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Long fermentation - is it time to bottle?

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I'm a brand new brewer (this is just my second batch - and first time dry hopping) and I'm trying to decide if it's time to bottle.

My plan was to ferment my beer for two weeks... and then dry hop it in the primary for 7 days afterward before bottling. My last beer was done fermenting in 2 weeks; so I figured that would be about right. I was hoping that by adding the hops so late in the fermentation cycle the benefits and disadvantages would balance out. The active fermentation could carry away any newly introduced oxygen... without taking too much of the hop aroma. So, anyways, it's now day 20 - and my airlock is still bubbling. Not aggressively, mind you, just once every 2.5 - 3 minutes; but it's still going nonetheless.

Is that odd for it to ferment for so long? I had almost no lag after pitching... and everything I've read so far says it usually only takes 1 - 2 weeks. I wouldn't mind just letting it sit in the primary until it was done (I understand the current line-of-thinking is the trub won't contribute noticable off flavours in such a short timespan) except that with the hops in there I'm worried it will produce a 'vegetative' taste if I leave it too long and be be too grassy. On the other hand I'm worried if I try to remove the hops and/or take a sample to measure the gravity that it could introduce more oxygen and produce off-flavours.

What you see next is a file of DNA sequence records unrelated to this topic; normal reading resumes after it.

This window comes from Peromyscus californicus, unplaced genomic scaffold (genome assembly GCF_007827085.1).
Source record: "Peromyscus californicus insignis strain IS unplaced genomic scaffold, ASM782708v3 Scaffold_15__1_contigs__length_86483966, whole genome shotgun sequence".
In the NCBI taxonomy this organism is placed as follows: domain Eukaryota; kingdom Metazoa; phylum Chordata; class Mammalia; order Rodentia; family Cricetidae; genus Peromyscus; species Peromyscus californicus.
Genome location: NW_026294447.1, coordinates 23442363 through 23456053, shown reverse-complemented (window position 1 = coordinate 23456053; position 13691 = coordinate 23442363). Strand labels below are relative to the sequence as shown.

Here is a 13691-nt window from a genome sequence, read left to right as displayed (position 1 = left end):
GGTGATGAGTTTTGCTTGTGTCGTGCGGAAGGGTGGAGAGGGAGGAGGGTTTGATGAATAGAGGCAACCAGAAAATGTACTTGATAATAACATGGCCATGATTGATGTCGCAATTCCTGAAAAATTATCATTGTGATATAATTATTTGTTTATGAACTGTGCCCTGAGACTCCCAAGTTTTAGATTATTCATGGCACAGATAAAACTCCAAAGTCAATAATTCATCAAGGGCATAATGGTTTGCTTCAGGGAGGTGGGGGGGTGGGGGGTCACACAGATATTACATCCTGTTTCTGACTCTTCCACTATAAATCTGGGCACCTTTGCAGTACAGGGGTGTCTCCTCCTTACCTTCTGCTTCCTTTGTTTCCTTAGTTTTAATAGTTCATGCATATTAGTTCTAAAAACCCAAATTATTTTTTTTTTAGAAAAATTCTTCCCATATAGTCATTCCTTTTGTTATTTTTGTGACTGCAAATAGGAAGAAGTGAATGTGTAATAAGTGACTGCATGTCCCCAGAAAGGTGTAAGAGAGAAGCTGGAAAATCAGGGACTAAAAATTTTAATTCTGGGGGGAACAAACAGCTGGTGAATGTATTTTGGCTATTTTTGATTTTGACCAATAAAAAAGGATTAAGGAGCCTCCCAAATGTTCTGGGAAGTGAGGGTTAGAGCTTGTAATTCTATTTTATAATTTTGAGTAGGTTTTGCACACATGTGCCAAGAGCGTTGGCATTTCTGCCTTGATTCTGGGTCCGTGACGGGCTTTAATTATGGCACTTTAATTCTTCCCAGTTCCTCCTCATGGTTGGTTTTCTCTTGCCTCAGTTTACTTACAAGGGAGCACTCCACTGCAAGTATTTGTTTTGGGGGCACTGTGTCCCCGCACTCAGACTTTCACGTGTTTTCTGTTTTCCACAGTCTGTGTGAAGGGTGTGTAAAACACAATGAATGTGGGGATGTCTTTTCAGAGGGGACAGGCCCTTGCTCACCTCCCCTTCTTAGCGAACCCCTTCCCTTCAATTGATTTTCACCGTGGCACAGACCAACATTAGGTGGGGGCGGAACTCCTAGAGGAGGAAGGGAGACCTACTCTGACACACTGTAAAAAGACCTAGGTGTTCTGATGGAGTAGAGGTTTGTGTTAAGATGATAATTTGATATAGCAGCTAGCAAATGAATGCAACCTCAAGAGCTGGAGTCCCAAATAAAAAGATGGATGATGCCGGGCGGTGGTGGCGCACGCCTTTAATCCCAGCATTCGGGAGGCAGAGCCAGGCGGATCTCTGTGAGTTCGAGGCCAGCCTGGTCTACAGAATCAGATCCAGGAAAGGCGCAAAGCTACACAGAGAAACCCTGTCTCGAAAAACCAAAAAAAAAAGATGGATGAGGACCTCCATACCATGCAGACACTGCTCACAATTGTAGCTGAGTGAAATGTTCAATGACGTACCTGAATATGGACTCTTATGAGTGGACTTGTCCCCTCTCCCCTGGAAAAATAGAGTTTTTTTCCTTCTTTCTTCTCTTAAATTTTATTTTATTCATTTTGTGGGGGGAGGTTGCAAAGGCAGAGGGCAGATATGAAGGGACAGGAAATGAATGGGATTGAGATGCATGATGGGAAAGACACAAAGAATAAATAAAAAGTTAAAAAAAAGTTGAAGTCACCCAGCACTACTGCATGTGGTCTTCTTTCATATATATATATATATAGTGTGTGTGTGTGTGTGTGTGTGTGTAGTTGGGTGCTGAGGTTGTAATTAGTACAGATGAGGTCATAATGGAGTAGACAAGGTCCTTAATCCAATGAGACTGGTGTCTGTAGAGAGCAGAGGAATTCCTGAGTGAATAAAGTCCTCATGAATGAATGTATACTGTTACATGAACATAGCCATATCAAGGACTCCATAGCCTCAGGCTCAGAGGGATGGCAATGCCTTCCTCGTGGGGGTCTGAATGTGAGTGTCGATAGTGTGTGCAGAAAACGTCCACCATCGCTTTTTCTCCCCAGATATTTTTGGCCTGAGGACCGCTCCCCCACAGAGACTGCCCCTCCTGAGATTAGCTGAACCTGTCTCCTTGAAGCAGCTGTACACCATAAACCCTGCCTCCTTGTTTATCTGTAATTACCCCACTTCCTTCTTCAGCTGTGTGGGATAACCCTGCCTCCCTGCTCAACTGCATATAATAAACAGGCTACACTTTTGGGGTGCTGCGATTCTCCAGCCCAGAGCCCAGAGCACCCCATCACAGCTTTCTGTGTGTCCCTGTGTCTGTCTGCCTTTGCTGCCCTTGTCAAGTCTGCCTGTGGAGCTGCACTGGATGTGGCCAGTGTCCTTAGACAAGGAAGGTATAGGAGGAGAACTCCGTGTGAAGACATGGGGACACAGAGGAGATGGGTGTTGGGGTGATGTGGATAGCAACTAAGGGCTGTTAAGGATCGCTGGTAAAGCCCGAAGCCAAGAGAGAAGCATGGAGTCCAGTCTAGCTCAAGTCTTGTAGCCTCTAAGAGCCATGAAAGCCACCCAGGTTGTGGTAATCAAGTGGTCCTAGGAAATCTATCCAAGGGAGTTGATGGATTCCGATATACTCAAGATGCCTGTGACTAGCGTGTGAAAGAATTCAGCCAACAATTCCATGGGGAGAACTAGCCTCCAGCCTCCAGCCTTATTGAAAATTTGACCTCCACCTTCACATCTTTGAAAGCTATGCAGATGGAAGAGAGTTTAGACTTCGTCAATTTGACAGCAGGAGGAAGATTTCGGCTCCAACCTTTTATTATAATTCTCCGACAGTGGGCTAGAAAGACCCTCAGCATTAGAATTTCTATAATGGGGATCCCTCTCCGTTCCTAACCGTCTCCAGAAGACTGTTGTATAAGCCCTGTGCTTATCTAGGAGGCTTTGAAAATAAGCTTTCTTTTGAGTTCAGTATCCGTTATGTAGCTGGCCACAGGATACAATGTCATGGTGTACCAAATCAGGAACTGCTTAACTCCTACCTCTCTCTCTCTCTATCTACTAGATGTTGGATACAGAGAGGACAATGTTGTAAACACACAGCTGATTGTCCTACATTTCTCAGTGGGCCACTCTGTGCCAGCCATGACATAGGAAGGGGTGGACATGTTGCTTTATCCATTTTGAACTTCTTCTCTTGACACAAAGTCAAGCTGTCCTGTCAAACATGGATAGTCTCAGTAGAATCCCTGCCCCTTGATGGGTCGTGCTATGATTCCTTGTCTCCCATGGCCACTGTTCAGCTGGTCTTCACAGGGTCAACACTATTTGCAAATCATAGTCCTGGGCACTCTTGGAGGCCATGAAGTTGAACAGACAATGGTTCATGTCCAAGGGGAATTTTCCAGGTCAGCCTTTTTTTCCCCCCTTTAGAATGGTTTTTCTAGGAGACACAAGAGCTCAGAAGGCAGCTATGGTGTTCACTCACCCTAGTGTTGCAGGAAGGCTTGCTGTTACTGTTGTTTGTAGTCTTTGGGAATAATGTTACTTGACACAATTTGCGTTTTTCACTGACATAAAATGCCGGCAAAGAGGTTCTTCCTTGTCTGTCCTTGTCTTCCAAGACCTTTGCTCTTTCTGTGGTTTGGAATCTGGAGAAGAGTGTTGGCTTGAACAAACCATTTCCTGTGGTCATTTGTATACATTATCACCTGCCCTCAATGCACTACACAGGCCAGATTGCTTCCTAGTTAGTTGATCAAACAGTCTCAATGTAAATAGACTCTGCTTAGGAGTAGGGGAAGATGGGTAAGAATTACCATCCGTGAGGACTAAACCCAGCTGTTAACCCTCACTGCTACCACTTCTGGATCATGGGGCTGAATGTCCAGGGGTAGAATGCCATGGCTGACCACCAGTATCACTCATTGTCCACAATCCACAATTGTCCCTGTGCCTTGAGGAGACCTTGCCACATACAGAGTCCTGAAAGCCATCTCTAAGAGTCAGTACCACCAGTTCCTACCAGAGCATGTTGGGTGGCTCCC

I assume taking a sample of the gravity is moot, right? Because if it's still bubbling that means it's definitely still fermenting. What do you experts think? Should I leave it alone until it stops bubbling and chance the grassy taste? Pop the lid and carefully remove the hops until it's done? Go ahead and bottle at 21 days as planned? ...any thoughts or advice for a n00bie such as myself?

Thanks in advance,

A bubbling airlock doesn't necessarily mean continued fermentation.  It simply means that CO2 is coming out if solution.  Taking a gravity reading is never out of place.

Joe Sr.:
Check the gravity. 

Bubbles mean nothing of significance.  If the beer warms up, co2 will come out of suspension, causing bubbles.

Denny beat me!

And don't worry to much about o2. I mean don't splash around in there but taking a gravity sample of even pulling a hop bag out is not going to oxidize your beer.

That makes sense about the temperature. It's at a pretty constant 68°F in there though... and with the fermentation slowing down I would think the temp would drop slightly, if anything. Are there other things that would cause the CO² to come out of suspension?

I appreciate the help though guys, thank you. I guess the only way to be sure is to get the ol' beer thief out and take a reading. I was just hoping to avoid that. Call me greedy but I wanted as much finished beer to bottle as possible :-P I think I'll adjust my recipes to allow for a 6 gallon batch and then I don't have to worry about those losses ;-)

Thanks again, ya'all!


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